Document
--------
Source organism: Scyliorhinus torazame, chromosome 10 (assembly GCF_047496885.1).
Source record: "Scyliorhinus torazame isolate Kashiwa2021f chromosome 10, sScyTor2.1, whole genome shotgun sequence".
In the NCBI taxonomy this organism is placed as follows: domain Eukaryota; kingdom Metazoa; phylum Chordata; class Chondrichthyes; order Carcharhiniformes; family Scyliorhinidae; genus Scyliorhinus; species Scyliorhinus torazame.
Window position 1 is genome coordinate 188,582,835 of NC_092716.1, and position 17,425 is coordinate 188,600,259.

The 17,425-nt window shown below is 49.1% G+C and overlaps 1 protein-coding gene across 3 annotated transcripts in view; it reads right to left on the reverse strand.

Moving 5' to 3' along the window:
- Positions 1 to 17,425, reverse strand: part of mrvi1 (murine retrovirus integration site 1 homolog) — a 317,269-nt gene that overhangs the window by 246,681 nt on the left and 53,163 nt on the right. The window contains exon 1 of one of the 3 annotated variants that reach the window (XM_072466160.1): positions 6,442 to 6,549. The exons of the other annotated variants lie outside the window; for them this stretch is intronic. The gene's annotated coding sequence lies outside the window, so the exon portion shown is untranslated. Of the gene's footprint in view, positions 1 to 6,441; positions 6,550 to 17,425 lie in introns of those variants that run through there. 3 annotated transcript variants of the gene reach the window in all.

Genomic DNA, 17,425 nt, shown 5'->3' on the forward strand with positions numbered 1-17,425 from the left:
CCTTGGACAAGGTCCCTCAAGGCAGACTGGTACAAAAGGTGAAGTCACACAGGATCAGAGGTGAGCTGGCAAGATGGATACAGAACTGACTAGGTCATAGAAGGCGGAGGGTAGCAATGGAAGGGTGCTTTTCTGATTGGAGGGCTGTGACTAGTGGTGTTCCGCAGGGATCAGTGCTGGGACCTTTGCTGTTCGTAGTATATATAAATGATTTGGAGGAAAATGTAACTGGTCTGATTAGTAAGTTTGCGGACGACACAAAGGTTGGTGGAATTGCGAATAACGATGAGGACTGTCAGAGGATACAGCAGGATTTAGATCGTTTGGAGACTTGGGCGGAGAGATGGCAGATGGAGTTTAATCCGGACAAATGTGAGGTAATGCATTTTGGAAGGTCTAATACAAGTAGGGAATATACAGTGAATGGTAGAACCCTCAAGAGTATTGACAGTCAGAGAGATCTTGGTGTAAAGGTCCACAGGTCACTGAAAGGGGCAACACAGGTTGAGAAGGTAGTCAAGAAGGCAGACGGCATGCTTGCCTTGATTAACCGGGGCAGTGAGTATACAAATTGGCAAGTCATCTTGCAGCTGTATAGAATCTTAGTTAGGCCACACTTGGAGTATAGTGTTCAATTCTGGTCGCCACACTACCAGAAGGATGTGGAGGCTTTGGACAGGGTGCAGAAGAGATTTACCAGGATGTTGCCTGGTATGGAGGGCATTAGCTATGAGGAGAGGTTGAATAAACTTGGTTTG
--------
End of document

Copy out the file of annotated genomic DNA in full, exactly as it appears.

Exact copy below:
Source organism: Scyliorhinus torazame, chromosome 10 (assembly GCF_047496885.1).
Source record: "Scyliorhinus torazame isolate Kashiwa2021f chromosome 10, sScyTor2.1, whole genome shotgun sequence".
In the NCBI taxonomy this organism is placed as follows: domain Eukaryota; kingdom Metazoa; phylum Chordata; class Chondrichthyes; order Carcharhiniformes; family Scyliorhinidae; genus Scyliorhinus; species Scyliorhinus torazame.
Window position 1 is genome coordinate 188,582,835 of NC_092716.1, and position 17,425 is coordinate 188,600,259.

The 17,425-nt window shown below is 49.1% G+C and overlaps 1 protein-coding gene across 3 annotated transcripts in view; it reads right to left on the reverse strand.

Moving 5' to 3' along the window:
- Positions 1 to 17,425, reverse strand: part of mrvi1 (murine retrovirus integration site 1 homolog) — a 317,269-nt gene that overhangs the window by 246,681 nt on the left and 53,163 nt on the right. The window contains exon 1 of one of the 3 annotated variants that reach the window (XM_072466160.1): positions 6,442 to 6,549. The exons of the other annotated variants lie outside the window; for them this stretch is intronic. The gene's annotated coding sequence lies outside the window, so the exon portion shown is untranslated. Of the gene's footprint in view, positions 1 to 6,441; positions 6,550 to 17,425 lie in introns of those variants that run through there. 3 annotated transcript variants of the gene reach the window in all.

Genomic DNA, 17,425 nt, shown 5'->3' on the forward strand with positions numbered 1-17,425 from the left:
CCTTGGACAAGGTCCCTCAAGGCAGACTGGTACAAAAGGTGAAGTCACACAGGATCAGAGGTGAGCTGGCAAGATGGATACAGAACTGACTAGGTCATAGAAGGCGGAGGGTAGCAATGGAAGGGTGCTTTTCTGATTGGAGGGCTGTGACTAGTGGTGTTCCGCAGGGATCAGTGCTGGGACCTTTGCTGTTCGTAGTATATATAAATGATTTGGAGGAAAATGTAACTGGTCTGATTAGTAAGTTTGCGGACGACACAAAGGTTGGTGGAATTGCGAATAACGATGAGGACTGTCAGAGGATACAGCAGGATTTAGATCGTTTGGAGACTTGGGCGGAGAGATGGCAGATGGAGTTTAATCCGGACAAATGTGAGGTAATGCATTTTGGAAGGTCTAATACAAGTAGGGAATATACAGTGAATGGTAGAACCCTCAAGAGTATTGACAGTCAGAGAGATCTTGGTGTAAAGGTCCACAGGTCACTGAAAGGGGCAACACAGGTTGAGAAGGTAGTCAAGAAGGCAGACGGCATGCTTGCCTTGATTAACCGGGGCAGTGAGTATACAAATTGGCAAGTCATCTTGCAGCTGTATAGAATCTTAGTTAGGCCACACTTGGAGTATAGTGTTCAATTCTGGTCGCCACACTACCAGAAGGATGTGGAGGCTTTGGACAGGGTGCAGAAGAGATTTACCAGGATGTTGCCTGGTATGGAGGGCATTAGCTATGAGGAGAGGTTGAATAAACTTGGTTTG